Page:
LANSING, MI – State lawmakers have struck a deal with Gov. Gretchen Whitmer on unemployment benefits reform.
The Michigan House voted 101-0 after midnight during its Wednesday, Oct. 14 session to approve Senate bills 886 and 911, which closely mirror Whitmer’s Executive Order 2020-76. The legislation would put temporary pandemic measures in place for Michigan’s unemployment system until the end of the year.
The Senate unanimously passed both bills with technical language substitutes later Wednesday morning. Negotiations between Whitmer, the House and the Senate started Tuesday, Oct. 13 and lasted into the wee hours of the next morning.
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After the Michigan Supreme Court struck down Whitmer’s emergency powers, she charged the legislature with ensuring unemployment benefits remain in place. An issue that held up negotiations between Whitmer, the House and Senate involved the unemployment bills being tie-barred to a package on COVID-19 lawsuit liability.
House bills 6030, 6031, 6032 and 6101 provide lawsuit standards for COVID-19 exposure for businesses, employees and people visiting said businesses. Whitmer has previously called the package “a solution in search of a problem.”
Related: Michigan House approves bills establishing COVID-19 lawsuit standards
Both sides dropped the tie-bar requirement, and both sets of legislation were approved separately.
The deal is “great news for working families and small businesses,” tweeted Speaker of the House Rep. Lee Chatfield, R-Levering.
“We have a deal on unemployment benefits and liability reform,” he said via Twitter. “The tie bar is no longer necessary, because we found common ground.”
The COVID-19 liability package passed in the Michigan Senate, some with bipartisan support and some on partisan lines.
State Sen. Ken Horn, R-Frankenmuth, sponsored the Senate bills and said Tuesday afternoon that he was optimistic the Governor would sign both, as both his and her staffs worked together during bill review.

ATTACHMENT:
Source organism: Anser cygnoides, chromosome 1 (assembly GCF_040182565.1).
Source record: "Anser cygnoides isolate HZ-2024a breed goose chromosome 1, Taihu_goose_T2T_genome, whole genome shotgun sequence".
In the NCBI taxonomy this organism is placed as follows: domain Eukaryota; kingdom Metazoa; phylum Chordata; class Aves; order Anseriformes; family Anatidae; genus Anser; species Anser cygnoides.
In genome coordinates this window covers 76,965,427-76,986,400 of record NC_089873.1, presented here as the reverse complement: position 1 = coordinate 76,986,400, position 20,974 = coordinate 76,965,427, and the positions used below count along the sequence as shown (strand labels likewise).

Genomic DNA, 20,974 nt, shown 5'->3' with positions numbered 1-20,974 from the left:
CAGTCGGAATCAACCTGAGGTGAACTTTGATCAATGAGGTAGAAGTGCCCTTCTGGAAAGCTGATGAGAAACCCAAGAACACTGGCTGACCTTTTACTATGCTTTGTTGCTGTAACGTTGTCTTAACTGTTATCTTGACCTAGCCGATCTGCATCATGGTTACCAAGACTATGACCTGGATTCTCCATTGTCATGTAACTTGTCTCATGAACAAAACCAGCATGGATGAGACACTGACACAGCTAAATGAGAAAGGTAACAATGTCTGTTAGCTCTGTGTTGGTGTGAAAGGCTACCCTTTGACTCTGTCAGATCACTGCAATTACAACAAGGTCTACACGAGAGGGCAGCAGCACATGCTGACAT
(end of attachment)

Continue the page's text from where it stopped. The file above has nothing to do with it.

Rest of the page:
“They (were) tie-barred because together they bring great balance in protecting both employees and employers, both public and private sector,” Horn told MLive.
Horn had previously said Whitmer should stop making “snarky, condescending speeches about us not working with her” and work with Republican lawmakers.
Just like Whitmer’s executive order, Senate Bill 886 extends the maximum unemployment benefit period from 20 weeks to 26 weeks, doesn’t make employers pay for benefits when someone is laid off due to COVID-19, allows employers to use the work-share program even if not normally eligible and allows people to receive benefits while taking time off work for a COVID-19-related cause.
Also, all benefits paid out during the pandemic are deemed valid, except in fraud cases.
The bill doesn’t mention waiving the requirement for people to actively search for work – like the executive order did – meaning recipients may need to prove they’re looking for a job to get paid, if the bill is passed as is.
Another excluded piece: It doesn’t include the provision from the executive order that makes the agency only look at a person’s most recent job to determine eligibility. Without that, anyone who quit a job for any reason in the last 18 months – even if it was just to move to a new job – would be disqualified from benefits.
That subtle note in the executive order has been the difference for thousands of people getting unemployment pay versus being disqualified, said Rachael Kohl, director of the Workers’ Rights Clinic at the University of Michigan Law School.
“The Workers’ Right Clinic has helped over 3,000 people, and this provision alone benefited a great majority of them,” Kohl said in an email. “This provision significantly helps the agency process claims more quickly because they only have to review one employer – the one causing the need for unemployment benefits.”
Senate Bill 911 retroactively allows retired workers that were rehired by the state to have suspended pension payments reinstated. It would prevent certain state workers rehired before July 30 from “double-dipping” for benefits.
The increase in payouts to unemployment claimants could be as much as 30%, according to Senate Fiscal Agency analysis. A cap on unemployment insurance tax for most employers would also likely “reduce the revenue generated,” according to the analysis.
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